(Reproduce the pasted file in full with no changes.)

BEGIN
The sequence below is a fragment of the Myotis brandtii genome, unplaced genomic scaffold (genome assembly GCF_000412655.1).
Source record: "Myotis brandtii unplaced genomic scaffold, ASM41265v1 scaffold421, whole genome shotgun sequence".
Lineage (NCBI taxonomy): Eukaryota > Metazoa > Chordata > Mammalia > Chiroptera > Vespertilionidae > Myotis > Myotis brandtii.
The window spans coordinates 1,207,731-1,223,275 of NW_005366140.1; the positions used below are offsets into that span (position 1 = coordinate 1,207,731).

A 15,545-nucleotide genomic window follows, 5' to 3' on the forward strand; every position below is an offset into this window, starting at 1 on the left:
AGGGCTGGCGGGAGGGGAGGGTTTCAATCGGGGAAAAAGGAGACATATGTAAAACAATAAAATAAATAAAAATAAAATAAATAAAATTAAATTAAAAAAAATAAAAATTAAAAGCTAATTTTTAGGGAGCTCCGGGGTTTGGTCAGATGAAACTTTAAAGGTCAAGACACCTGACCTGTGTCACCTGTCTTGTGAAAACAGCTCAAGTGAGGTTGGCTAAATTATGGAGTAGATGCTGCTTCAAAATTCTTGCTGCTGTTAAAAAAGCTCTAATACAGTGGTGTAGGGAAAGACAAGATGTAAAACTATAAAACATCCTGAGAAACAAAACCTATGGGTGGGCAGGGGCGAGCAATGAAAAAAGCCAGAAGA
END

The sequence below is a fragment of the Myotis brandtii genome, unplaced genomic scaffold (genome assembly GCF_000412655.1).
Source record: "Myotis brandtii unplaced genomic scaffold, ASM41265v1 scaffold421, whole genome shotgun sequence".
Lineage (NCBI taxonomy): Eukaryota > Metazoa > Chordata > Mammalia > Chiroptera > Vespertilionidae > Myotis > Myotis brandtii.
The window spans coordinates 1,207,731-1,223,275 of NW_005366140.1; the positions used below are offsets into that span (position 1 = coordinate 1,207,731).

A 15,545-nucleotide genomic window follows, 5' to 3' on the forward strand; every position below is an offset into this window, starting at 1 on the left:
AGGGCTGGCGGGAGGGGAGGGTTTCAATCGGGGAAAAAGGAGACATATGTAAAACAATAAAATAAATAAAAATAAAATAAATAAAATTAAATTAAAAAAAATAAAAATTAAAAGCTAATTTTTAGGGAGCTCCGGGGTTTGGTCAGATGAAACTTTAAAGGTCAAGACACCTGACCTGTGTCACCTGTCTTGTGAAAACAGCTCAAGTGAGGTTGGCTAAATTATGGAGTAGATGCTGCTTCAAAATTCTTGCTGCTGTTAAAAAAGCTCTAATACAGTGGTGTAGGGAAAGACAAGATGTAAAACTATAAAACATCCTGAGAAACAAAACCTATGGGTGGGCAGGGGCGAGCAATGAAAAAAGCCAGAAGA